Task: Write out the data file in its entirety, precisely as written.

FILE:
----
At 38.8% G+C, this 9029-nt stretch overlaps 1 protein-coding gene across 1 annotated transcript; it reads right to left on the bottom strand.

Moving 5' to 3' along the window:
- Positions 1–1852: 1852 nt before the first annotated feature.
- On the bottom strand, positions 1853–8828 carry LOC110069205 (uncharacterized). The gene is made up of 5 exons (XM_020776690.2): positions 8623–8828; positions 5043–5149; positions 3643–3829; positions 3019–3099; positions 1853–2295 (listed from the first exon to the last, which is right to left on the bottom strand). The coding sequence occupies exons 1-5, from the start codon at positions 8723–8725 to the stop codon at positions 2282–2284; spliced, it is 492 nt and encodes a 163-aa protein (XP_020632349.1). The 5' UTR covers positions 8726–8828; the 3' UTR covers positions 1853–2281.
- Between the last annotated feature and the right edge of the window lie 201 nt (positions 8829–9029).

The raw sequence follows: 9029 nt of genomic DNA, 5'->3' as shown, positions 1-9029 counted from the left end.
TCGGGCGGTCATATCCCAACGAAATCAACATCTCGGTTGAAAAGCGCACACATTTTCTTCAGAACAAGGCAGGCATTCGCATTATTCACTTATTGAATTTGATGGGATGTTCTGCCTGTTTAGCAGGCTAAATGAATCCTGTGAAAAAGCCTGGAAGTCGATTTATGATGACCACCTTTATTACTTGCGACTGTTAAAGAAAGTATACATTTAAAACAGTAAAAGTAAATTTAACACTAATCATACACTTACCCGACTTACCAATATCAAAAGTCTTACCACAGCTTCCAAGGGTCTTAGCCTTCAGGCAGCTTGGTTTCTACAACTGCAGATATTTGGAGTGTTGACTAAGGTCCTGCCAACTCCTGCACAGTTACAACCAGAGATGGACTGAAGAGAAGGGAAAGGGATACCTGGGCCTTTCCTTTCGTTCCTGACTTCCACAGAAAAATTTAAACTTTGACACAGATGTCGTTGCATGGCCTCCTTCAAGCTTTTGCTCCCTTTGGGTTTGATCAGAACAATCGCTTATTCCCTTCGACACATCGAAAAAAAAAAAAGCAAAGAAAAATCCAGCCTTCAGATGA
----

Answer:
At 38.8% G+C, this 9029-nt stretch overlaps 1 protein-coding gene across 1 annotated transcript; it reads right to left on the bottom strand.

Moving 5' to 3' along the window:
- Positions 1–1852: 1852 nt before the first annotated feature.
- On the bottom strand, positions 1853–8828 carry LOC110069205 (uncharacterized). The gene is made up of 5 exons (XM_020776690.2): positions 8623–8828; positions 5043–5149; positions 3643–3829; positions 3019–3099; positions 1853–2295 (listed from the first exon to the last, which is right to left on the bottom strand). The coding sequence occupies exons 1-5, from the start codon at positions 8723–8725 to the stop codon at positions 2282–2284; spliced, it is 492 nt and encodes a 163-aa protein (XP_020632349.1). The 5' UTR covers positions 8726–8828; the 3' UTR covers positions 1853–2281.
- Between the last annotated feature and the right edge of the window lie 201 nt (positions 8829–9029).

The raw sequence follows: 9029 nt of genomic DNA, 5'->3' as shown, positions 1-9029 counted from the left end.
TCGGGCGGTCATATCCCAACGAAATCAACATCTCGGTTGAAAAGCGCACACATTTTCTTCAGAACAAGGCAGGCATTCGCATTATTCACTTATTGAATTTGATGGGATGTTCTGCCTGTTTAGCAGGCTAAATGAATCCTGTGAAAAAGCCTGGAAGTCGATTTATGATGACCACCTTTATTACTTGCGACTGTTAAAGAAAGTATACATTTAAAACAGTAAAAGTAAATTTAACACTAATCATACACTTACCCGACTTACCAATATCAAAAGTCTTACCACAGCTTCCAAGGGTCTTAGCCTTCAGGCAGCTTGGTTTCTACAACTGCAGATATTTGGAGTGTTGACTAAGGTCCTGCCAACTCCTGCACAGTTACAACCAGAGATGGACTGAAGAGAAGGGAAAGGGATACCTGGGCCTTTCCTTTCGTTCCTGACTTCCACAGAAAAATTTAAACTTTGACACAGATGTCGTTGCATGGCCTCCTTCAAGCTTTTGCTCCCTTTGGGTTTGATCAGAACAATCGCTTATTCCCTTCGACACATCGAAAAAAAAAAAAGCAAAGAAAAATCCAGCCTTCAGATGA